Furthermore, it is well known that cannabis is a “gateway drug” and the same site indicates that over 50% of new users are under the age of 18 and of these new users the drug of choice is marijuana.
Looking at pain relievers such as tylenol and ibuprofen there is no data to suggest at least in the very young group of mothers consumption of these medications has been on the rise. Clearly we have a problem with over prescription of opioid analgesics in pregnancy but to my knowledge these have not been associated with the development of gastroschisis.
What about smoking in teens?
As the graph from the CDC below demonstrates, smoking is at an all time low among US high school students. These same students are the ones having babies with gastroschisis so at first glance this doesn’t seem to be a probable cause. Are rates among low SES students showing the same decline? A shown in this link, rates even among these groups do seem to be declining as well even though level of education does show correlations with higher prevalence of smokers.
Could Increased Cannabis Use Be The Culprit?
Almost twenty years ago a surgeon mentioned to me on a rotation during my residency that he had noted an association between marijuana use and gastroschisis.
While I don’t believe this was ever published I have to admit it stuck as if it were gospel. Some years later in another conversation about a patient with gastroschisis he said with a smile that after all these years he believes the link is an association. Young mothers use more marijuana and they also have more babies with gastroschisis. What we have here now though is something a little different. The question at hand is why is gastroschisis on the rise in the same group?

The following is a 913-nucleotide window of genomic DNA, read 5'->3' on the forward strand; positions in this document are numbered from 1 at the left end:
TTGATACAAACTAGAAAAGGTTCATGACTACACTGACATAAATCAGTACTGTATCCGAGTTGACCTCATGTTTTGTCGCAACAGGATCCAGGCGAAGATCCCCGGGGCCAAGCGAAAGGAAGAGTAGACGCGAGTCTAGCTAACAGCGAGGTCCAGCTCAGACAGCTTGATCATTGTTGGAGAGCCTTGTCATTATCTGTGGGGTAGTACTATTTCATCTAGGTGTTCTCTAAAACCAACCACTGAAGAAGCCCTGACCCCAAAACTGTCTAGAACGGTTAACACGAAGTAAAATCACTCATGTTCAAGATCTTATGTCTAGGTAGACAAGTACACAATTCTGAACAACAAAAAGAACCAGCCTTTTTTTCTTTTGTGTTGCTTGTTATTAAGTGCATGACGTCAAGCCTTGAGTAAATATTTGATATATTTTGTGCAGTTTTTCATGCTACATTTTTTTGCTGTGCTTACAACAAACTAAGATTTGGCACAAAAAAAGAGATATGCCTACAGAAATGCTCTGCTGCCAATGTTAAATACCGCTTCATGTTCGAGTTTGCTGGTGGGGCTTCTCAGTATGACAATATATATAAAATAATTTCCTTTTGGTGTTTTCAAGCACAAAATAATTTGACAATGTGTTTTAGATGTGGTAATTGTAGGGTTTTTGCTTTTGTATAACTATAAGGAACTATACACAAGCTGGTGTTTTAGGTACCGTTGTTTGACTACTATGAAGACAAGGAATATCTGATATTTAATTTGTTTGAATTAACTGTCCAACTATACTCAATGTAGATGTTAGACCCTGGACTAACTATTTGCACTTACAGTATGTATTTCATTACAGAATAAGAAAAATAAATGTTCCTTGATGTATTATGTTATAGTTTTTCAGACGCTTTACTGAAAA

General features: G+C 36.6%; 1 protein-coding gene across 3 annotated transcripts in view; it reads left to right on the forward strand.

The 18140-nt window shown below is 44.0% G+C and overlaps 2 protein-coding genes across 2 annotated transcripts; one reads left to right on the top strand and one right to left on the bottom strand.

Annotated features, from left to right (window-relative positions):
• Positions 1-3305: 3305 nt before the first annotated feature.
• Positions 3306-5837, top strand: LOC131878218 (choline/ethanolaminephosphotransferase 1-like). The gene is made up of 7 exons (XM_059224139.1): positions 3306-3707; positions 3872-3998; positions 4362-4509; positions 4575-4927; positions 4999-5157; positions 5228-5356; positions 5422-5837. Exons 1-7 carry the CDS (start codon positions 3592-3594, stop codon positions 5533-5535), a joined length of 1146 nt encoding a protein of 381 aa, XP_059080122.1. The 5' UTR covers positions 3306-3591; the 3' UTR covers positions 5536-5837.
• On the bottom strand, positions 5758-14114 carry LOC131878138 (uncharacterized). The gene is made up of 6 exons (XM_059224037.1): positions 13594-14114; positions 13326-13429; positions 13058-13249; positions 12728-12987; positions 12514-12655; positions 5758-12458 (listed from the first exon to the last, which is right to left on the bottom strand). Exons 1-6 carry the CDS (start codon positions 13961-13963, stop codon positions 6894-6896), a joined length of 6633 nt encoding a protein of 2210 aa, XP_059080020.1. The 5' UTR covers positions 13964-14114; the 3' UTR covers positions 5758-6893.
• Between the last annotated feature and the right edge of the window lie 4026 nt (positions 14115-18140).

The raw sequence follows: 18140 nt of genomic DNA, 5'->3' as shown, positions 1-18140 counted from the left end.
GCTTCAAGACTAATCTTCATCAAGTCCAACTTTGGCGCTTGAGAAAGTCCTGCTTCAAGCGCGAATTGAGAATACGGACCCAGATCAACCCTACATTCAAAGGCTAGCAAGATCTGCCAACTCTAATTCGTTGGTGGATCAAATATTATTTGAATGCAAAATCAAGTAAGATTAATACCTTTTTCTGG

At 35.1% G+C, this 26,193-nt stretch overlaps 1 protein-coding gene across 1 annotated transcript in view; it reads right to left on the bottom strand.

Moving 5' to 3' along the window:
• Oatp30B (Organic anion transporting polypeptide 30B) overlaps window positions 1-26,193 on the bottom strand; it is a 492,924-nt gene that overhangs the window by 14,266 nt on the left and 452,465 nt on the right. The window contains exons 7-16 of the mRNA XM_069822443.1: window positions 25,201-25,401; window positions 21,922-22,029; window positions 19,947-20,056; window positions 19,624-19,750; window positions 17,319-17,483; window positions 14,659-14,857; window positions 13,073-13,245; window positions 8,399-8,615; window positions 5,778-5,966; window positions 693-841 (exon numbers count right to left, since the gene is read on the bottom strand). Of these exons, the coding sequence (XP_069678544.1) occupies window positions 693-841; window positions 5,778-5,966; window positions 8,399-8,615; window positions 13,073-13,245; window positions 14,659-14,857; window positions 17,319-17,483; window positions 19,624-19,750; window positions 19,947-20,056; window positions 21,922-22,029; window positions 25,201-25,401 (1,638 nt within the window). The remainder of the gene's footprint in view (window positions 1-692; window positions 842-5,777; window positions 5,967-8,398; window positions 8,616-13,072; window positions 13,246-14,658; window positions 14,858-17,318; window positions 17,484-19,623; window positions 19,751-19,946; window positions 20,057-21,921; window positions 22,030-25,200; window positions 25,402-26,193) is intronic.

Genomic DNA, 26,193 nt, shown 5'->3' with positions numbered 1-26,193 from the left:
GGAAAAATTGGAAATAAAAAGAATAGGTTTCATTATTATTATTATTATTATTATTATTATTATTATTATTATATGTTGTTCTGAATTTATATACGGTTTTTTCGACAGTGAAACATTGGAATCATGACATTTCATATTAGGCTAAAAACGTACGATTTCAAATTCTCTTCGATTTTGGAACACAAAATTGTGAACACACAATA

Is it cannabis? It just might be but this will need some further work to tease out. If gastroschisis is caused by a vascular phenomenon and the only real rise in drug use affecting perfusion is that associated with cannabis, it might be. On the other hand this could just be another association that will not stand the test of time. I don’t have it in for cannabis and in fact believe it could one day be quite useful in Neonatology as I have written before in Marijuana Coming Soon To An NICU Near You!
What goes around comes around as the saying goes and as my colleague nears the end of his long and storied career that in the end his original observation would be proven true. I have no wish for cannabis to be linked to the increase in gastroschisis but a part of me would love to see my colleague proven right after all these years. Stay tuned!